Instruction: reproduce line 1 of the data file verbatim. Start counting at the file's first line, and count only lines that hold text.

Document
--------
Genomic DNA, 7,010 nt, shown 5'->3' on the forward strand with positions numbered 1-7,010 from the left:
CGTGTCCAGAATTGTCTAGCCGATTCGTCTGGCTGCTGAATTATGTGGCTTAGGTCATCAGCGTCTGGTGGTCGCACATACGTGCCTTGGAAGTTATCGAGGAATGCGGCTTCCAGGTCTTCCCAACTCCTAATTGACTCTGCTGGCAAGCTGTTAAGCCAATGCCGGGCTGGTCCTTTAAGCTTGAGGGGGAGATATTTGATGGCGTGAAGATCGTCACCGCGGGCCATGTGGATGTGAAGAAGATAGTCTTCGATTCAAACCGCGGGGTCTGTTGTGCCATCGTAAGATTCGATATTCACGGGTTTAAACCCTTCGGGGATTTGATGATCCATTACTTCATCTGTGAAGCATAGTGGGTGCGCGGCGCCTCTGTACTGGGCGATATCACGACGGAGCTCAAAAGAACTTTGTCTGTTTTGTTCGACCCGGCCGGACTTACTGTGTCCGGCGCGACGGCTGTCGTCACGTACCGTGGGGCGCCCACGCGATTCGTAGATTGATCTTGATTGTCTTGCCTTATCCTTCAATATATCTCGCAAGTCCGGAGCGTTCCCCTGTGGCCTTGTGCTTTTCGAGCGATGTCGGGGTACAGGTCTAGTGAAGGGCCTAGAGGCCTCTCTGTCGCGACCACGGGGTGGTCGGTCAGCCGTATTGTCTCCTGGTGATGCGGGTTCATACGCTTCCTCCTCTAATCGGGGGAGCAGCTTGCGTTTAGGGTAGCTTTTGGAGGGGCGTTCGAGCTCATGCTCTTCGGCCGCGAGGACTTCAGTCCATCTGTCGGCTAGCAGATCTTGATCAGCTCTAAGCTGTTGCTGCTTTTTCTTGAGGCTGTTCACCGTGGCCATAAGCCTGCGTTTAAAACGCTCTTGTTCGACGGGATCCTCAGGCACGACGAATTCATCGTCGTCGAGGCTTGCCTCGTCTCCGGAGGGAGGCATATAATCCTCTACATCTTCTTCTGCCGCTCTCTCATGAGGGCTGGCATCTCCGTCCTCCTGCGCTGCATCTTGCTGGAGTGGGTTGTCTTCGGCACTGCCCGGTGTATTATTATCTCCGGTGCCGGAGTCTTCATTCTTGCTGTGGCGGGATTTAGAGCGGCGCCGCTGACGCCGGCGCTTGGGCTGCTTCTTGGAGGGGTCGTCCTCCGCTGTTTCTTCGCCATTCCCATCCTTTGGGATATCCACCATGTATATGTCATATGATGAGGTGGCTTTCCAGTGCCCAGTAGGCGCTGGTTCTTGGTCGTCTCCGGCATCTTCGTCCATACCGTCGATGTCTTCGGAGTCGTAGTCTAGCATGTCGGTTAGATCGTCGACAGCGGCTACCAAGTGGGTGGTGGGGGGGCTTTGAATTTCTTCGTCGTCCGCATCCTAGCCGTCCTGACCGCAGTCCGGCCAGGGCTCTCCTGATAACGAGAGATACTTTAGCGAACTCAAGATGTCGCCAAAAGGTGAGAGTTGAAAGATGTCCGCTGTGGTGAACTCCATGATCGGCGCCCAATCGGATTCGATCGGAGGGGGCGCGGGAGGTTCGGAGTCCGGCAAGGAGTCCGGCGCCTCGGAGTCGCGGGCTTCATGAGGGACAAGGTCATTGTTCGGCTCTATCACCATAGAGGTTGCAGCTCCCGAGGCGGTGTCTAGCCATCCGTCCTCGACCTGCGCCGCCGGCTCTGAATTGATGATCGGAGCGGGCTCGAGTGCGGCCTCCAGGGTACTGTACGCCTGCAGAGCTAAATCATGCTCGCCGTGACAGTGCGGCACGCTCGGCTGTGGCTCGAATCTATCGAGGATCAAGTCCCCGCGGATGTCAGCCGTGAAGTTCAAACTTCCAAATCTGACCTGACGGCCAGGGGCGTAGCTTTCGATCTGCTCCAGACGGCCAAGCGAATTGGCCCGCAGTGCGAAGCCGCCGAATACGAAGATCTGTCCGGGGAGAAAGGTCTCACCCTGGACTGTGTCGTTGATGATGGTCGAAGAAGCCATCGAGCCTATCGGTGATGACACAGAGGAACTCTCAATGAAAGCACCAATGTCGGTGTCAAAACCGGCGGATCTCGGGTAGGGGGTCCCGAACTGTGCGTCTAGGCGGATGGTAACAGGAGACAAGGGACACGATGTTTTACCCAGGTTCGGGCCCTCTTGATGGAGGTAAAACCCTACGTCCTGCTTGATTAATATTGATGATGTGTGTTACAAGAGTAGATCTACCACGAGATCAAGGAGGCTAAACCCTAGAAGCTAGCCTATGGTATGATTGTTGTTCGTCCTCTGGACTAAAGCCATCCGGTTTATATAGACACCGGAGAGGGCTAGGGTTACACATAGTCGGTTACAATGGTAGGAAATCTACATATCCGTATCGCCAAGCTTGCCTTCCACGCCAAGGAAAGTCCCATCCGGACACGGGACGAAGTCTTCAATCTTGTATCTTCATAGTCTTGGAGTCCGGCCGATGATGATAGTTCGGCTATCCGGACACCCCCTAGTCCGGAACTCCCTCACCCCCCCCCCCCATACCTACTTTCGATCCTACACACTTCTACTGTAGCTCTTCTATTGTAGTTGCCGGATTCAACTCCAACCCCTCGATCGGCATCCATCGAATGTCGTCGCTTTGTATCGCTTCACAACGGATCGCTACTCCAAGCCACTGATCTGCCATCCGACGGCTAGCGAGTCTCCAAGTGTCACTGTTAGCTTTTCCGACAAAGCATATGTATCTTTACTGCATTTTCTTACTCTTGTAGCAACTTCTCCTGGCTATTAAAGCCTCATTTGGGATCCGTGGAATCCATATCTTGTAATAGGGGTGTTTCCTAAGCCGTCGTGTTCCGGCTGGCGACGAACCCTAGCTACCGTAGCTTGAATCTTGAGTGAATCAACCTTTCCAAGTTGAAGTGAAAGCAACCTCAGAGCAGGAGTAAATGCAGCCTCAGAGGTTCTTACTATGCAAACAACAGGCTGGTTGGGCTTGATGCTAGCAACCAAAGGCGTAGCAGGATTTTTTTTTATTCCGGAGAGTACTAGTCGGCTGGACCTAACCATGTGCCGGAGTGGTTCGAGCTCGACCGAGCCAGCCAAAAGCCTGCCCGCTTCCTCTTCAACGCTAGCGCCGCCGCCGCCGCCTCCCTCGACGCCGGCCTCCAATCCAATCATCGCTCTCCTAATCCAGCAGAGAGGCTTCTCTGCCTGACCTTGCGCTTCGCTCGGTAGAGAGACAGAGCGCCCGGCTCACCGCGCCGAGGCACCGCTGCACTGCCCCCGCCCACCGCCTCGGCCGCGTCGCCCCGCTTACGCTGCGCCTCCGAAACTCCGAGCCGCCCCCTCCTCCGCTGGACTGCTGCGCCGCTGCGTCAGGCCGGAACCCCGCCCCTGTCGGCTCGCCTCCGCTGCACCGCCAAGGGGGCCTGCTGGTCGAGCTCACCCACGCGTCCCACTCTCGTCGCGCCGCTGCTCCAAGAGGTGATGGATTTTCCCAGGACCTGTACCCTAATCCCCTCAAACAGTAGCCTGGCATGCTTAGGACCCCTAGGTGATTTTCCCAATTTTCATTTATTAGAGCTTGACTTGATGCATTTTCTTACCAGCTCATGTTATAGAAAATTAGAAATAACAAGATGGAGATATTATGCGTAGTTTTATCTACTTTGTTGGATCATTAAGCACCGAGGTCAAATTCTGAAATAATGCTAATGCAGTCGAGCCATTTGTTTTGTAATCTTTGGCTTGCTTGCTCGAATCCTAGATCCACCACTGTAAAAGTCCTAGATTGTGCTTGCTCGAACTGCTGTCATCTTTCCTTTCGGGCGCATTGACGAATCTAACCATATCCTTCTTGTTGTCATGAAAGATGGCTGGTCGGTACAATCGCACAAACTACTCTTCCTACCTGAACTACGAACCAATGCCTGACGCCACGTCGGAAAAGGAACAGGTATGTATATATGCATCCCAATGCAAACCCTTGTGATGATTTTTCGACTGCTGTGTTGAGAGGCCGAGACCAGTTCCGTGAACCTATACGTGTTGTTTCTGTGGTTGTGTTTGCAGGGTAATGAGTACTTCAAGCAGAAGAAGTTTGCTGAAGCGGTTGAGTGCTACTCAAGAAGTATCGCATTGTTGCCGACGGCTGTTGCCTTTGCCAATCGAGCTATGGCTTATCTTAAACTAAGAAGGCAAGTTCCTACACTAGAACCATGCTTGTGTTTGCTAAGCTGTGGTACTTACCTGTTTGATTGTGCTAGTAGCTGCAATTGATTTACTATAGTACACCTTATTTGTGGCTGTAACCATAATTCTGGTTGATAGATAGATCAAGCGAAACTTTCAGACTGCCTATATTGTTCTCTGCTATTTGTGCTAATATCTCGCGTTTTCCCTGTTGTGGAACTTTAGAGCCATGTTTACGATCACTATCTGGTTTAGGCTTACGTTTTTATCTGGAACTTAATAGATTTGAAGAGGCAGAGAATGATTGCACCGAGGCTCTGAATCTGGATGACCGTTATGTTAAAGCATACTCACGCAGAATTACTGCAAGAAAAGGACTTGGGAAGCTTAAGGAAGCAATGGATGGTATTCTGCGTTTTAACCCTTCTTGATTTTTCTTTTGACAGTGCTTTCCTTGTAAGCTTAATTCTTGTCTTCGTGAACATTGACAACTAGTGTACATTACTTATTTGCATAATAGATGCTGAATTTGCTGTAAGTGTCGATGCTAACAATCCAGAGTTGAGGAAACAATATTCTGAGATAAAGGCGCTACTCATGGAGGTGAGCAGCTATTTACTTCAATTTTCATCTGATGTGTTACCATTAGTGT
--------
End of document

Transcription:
Genomic DNA, 7,010 nt, shown 5'->3' on the forward strand with positions numbered 1-7,010 from the left: